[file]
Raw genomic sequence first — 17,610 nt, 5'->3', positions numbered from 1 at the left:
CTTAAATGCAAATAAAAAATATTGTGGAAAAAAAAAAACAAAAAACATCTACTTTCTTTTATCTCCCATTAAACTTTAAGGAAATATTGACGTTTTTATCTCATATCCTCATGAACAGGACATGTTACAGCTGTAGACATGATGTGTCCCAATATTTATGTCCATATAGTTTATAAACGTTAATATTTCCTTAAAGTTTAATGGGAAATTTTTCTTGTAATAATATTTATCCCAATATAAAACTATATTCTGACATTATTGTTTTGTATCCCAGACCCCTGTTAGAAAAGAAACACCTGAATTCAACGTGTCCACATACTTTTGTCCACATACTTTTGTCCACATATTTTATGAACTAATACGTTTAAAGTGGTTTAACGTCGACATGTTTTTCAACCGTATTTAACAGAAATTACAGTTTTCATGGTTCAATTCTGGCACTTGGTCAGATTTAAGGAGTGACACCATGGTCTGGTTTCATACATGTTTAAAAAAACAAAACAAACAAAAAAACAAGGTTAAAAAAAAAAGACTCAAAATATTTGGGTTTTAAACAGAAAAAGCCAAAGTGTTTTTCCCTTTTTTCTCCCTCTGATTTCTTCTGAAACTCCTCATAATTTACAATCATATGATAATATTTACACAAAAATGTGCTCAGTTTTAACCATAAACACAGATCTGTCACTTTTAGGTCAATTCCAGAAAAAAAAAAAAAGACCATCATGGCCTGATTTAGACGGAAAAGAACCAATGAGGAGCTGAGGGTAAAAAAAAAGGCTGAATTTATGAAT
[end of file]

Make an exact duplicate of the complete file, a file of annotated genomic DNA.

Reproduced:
Raw genomic sequence first — 17,610 nt, 5'->3', positions numbered from 1 at the left:
CTTAAATGCAAATAAAAAATATTGTGGAAAAAAAAAAACAAAAAACATCTACTTTCTTTTATCTCCCATTAAACTTTAAGGAAATATTGACGTTTTTATCTCATATCCTCATGAACAGGACATGTTACAGCTGTAGACATGATGTGTCCCAATATTTATGTCCATATAGTTTATAAACGTTAATATTTCCTTAAAGTTTAATGGGAAATTTTTCTTGTAATAATATTTATCCCAATATAAAACTATATTCTGACATTATTGTTTTGTATCCCAGACCCCTGTTAGAAAAGAAACACCTGAATTCAACGTGTCCACATACTTTTGTCCACATACTTTTGTCCACATATTTTATGAACTAATACGTTTAAAGTGGTTTAACGTCGACATGTTTTTCAACCGTATTTAACAGAAATTACAGTTTTCATGGTTCAATTCTGGCACTTGGTCAGATTTAAGGAGTGACACCATGGTCTGGTTTCATACATGTTTAAAAAAACAAAACAAACAAAAAAACAAGGTTAAAAAAAAAAGACTCAAAATATTTGGGTTTTAAACAGAAAAAGCCAAAGTGTTTTTCCCTTTTTTCTCCCTCTGATTTCTTCTGAAACTCCTCATAATTTACAATCATATGATAATATTTACACAAAAATGTGCTCAGTTTTAACCATAAACACAGATCTGTCACTTTTAGGTCAATTCCAGAAAAAAAAAAAAAGACCATCATGGCCTGATTTAGACGGAAAAGAACCAATGAGGAGCTGAGGGTAAAAAAAAAGGCTGAATTTATGAAT